Prediction of complete remission and survival in acute myeloid leukemia using supervised machine learning

Haematologica. 2023 Mar 1;108(3):690-704. doi: 10.3324/haematol.2021.280027.


Achievement of complete remission signifies a crucial milestone in the therapy of acute myeloid leukemia (AML) while refractory disease is associated with dismal outcomes. Hence, accurately identifying patients at risk is essential to tailor treatment concepts individually to disease biology. We used nine machine learning (ML) models to predict complete remission and 2-year overall survival in a large multicenter cohort of 1,383 AML patients who received intensive induction therapy. Clinical, laboratory, cytogenetic and molecular genetic data were incorporated and our results were validated on an external multicenter cohort. Our ML models autonomously selected predictive features including established markers of favorable or adverse risk as well as identifying markers of so-far controversial relevance. De novo AML, extramedullary AML, double-mutated CEBPA, mutations of CEBPA-bZIP, NPM1, FLT3-ITD, ASXL1, RUNX1, SF3B1, IKZF1, TP53, and U2AF1, t(8;21), inv(16)/t(16;16), del(5)/del(5q), del(17)/del(17p), normal or complex karyotypes, age and hemoglobin concentration at initial diagnosis were statistically significant markers predictive of complete remission, while t(8;21), del(5)/del(5q), inv(16)/t(16;16), del(17)/del(17p), double-mutated CEBPA, CEBPA-bZIP, NPM1, FLT3-ITD, DNMT3A, SF3B1, U2AF1, and TP53 mutations, age, white blood cell count, peripheral blast count, serum lactate dehydrogenase level and hemoglobin concentration at initial diagnosis as well as extramedullary manifestations were predictive for 2-year overall survival. For prediction of complete remission and 2-year overall survival areas under the receiver operating characteristic curves ranged between 0.77-0.86 and between 0.63-0.74, respectively in our test set, and between 0.71-0.80 and 0.65-0.75 in the external validation cohort. We demonstrated the feasibility of ML for risk stratification in AML as a model disease for hematologic neoplasms, using a scalable and reusable ML framework. Our study illustrates the clinical applicability of ML as a decision support system in hematology.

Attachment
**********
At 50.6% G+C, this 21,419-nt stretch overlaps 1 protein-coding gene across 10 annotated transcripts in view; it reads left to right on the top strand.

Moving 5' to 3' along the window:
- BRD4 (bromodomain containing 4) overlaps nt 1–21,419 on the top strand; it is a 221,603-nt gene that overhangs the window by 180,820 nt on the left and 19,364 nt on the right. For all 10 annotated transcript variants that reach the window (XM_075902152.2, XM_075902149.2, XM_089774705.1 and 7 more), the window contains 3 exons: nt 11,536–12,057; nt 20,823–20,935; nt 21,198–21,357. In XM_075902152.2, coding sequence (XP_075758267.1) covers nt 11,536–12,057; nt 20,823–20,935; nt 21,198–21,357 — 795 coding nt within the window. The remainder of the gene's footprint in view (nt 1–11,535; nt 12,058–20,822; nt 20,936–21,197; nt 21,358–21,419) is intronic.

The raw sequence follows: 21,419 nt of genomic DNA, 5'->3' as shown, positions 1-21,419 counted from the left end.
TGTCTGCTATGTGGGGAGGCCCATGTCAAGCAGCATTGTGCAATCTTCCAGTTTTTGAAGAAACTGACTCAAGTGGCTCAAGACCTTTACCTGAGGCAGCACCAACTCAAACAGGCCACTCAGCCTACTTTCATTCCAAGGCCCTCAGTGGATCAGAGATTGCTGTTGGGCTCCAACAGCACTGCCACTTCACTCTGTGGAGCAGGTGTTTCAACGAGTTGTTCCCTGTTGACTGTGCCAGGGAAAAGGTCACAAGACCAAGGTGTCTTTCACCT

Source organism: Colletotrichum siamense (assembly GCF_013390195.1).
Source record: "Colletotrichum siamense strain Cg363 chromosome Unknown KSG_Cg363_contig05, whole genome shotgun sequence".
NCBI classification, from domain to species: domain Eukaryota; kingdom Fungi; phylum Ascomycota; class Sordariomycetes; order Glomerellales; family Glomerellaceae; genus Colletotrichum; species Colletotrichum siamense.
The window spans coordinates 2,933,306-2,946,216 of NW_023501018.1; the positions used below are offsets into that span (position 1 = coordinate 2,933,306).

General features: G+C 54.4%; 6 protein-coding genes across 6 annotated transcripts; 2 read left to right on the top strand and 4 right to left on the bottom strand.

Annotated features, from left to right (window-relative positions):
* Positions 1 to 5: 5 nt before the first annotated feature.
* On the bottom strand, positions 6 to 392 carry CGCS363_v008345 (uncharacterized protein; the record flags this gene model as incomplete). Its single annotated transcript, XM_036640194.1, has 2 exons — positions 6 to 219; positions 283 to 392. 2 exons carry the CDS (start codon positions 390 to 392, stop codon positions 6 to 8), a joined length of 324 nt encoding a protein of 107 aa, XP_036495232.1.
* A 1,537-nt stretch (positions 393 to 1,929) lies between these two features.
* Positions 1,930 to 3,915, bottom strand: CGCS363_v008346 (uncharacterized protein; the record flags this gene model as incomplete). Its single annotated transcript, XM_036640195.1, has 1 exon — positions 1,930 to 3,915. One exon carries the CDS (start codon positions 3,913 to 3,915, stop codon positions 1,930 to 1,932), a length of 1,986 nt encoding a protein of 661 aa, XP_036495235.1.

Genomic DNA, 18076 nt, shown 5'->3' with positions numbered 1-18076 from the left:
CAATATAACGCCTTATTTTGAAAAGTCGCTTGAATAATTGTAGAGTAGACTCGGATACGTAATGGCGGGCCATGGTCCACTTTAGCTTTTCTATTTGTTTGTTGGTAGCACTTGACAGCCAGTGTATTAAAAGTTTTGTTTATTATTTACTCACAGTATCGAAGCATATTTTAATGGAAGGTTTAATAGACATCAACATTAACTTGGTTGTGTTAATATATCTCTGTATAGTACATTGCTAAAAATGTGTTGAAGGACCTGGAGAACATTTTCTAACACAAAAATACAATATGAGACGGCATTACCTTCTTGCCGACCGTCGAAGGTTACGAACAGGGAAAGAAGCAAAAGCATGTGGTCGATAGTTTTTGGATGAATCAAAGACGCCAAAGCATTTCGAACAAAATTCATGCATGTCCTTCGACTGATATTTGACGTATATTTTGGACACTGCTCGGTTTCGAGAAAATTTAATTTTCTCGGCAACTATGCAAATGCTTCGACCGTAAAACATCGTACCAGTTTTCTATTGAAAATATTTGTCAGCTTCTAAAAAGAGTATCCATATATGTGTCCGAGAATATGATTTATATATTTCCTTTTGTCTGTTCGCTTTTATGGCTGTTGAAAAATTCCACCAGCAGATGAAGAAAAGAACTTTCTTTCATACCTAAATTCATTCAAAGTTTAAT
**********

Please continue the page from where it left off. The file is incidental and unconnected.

Publication types

  • Multicenter Study
  • Research Support, Non-U.S. Gov't

MeSH terms

  • Hemoglobins / genetics
  • Humans
  • Leukemia, Myeloid, Acute* / diagnosis
  • Leukemia, Myeloid, Acute* / genetics
  • Leukemia, Myeloid, Acute* / therapy
  • Mutation
  • Nucleophosmin*
  • Prognosis
  • Splicing Factor U2AF / genetics
  • Supervised Machine Learning
  • fms-Like Tyrosine Kinase 3 / genetics


  • Splicing Factor U2AF
  • Nucleophosmin
  • Hemoglobins
  • fms-Like Tyrosine Kinase 3

Grants and funding

Funding: This work was supported by a MeDDrive grant, number 60499 ‘Machine learning for advanced integrated diagnostics in hematological malignancies’ to JMM from the Technical University Dresden. J-NE is grateful for research support via a scholarship from the Mildred-Scheel-Nachwuchszentrum (German Cancer Aid).